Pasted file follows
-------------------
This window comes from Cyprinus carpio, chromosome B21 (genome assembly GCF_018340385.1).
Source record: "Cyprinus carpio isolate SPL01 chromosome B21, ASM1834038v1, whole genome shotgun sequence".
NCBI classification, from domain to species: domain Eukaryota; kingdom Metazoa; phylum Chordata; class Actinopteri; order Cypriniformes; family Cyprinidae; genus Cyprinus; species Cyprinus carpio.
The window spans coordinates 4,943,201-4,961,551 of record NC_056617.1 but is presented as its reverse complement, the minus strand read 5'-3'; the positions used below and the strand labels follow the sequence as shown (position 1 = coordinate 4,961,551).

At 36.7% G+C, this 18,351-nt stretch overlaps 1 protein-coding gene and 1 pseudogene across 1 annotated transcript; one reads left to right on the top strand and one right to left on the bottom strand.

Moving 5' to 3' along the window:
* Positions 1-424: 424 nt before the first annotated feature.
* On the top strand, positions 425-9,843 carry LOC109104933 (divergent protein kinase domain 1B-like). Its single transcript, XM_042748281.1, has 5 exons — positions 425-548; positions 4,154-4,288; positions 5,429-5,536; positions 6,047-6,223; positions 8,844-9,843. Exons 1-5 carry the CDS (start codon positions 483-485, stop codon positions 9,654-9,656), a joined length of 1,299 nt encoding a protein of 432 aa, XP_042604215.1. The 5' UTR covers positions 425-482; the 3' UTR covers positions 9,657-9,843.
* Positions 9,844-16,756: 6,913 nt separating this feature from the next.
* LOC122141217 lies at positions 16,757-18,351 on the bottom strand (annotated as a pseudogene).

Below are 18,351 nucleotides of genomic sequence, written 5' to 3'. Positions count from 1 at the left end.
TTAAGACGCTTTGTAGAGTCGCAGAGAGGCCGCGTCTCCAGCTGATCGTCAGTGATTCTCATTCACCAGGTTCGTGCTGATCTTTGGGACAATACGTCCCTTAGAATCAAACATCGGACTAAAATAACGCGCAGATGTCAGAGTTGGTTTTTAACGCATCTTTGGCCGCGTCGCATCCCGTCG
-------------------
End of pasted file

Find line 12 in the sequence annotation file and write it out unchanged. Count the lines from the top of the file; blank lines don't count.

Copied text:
TTAAGACGCTTTGTAGAGTCGCAGAGAGGCCGCGTCTCCAGCTGATCGTCAGTGATTCTCATTCACCAGGTTCGTGCTGATCTTTGGGACAATACGTCCCTTAGAATCAAACATCGGACTAAAATAACGCGCAGATGTCAGAGTTGGTTTTTAACGCATCTTTGGCCGCGTCGCATCCCGTCG